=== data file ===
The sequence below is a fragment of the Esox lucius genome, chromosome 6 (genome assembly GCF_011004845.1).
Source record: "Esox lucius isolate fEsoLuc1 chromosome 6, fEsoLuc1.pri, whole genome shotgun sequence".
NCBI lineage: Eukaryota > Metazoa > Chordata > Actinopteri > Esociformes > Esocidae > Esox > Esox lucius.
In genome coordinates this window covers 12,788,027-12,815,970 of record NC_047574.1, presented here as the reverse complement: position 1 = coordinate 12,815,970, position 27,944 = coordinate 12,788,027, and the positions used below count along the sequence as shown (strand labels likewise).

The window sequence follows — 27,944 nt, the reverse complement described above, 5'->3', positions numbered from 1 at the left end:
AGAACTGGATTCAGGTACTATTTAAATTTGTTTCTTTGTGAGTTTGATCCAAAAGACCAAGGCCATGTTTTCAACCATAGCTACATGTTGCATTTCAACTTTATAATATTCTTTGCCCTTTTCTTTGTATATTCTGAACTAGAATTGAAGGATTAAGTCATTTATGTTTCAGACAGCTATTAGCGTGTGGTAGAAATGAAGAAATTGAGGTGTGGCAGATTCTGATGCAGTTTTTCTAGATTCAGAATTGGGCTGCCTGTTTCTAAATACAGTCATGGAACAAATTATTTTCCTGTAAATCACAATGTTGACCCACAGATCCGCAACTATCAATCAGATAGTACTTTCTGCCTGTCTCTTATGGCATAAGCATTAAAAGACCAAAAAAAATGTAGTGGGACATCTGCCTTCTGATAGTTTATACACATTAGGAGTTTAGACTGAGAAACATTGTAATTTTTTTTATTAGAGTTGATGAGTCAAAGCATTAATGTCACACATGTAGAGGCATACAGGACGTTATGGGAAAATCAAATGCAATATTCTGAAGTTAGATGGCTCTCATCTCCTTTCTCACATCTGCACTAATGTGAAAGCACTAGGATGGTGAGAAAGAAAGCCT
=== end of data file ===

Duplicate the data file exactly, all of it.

The sequence below is a fragment of the Esox lucius genome, chromosome 6 (genome assembly GCF_011004845.1).
Source record: "Esox lucius isolate fEsoLuc1 chromosome 6, fEsoLuc1.pri, whole genome shotgun sequence".
NCBI lineage: Eukaryota > Metazoa > Chordata > Actinopteri > Esociformes > Esocidae > Esox > Esox lucius.
In genome coordinates this window covers 12,788,027-12,815,970 of record NC_047574.1, presented here as the reverse complement: position 1 = coordinate 12,815,970, position 27,944 = coordinate 12,788,027, and the positions used below count along the sequence as shown (strand labels likewise).

The window sequence follows — 27,944 nt, the reverse complement described above, 5'->3', positions numbered from 1 at the left end:
AGAACTGGATTCAGGTACTATTTAAATTTGTTTCTTTGTGAGTTTGATCCAAAAGACCAAGGCCATGTTTTCAACCATAGCTACATGTTGCATTTCAACTTTATAATATTCTTTGCCCTTTTCTTTGTATATTCTGAACTAGAATTGAAGGATTAAGTCATTTATGTTTCAGACAGCTATTAGCGTGTGGTAGAAATGAAGAAATTGAGGTGTGGCAGATTCTGATGCAGTTTTTCTAGATTCAGAATTGGGCTGCCTGTTTCTAAATACAGTCATGGAACAAATTATTTTCCTGTAAATCACAATGTTGACCCACAGATCCGCAACTATCAATCAGATAGTACTTTCTGCCTGTCTCTTATGGCATAAGCATTAAAAGACCAAAAAAAATGTAGTGGGACATCTGCCTTCTGATAGTTTATACACATTAGGAGTTTAGACTGAGAAACATTGTAATTTTTTTTATTAGAGTTGATGAGTCAAAGCATTAATGTCACACATGTAGAGGCATACAGGACGTTATGGGAAAATCAAATGCAATATTCTGAAGTTAGATGGCTCTCATCTCCTTTCTCACATCTGCACTAATGTGAAAGCACTAGGATGGTGAGAAAGAAAGCCT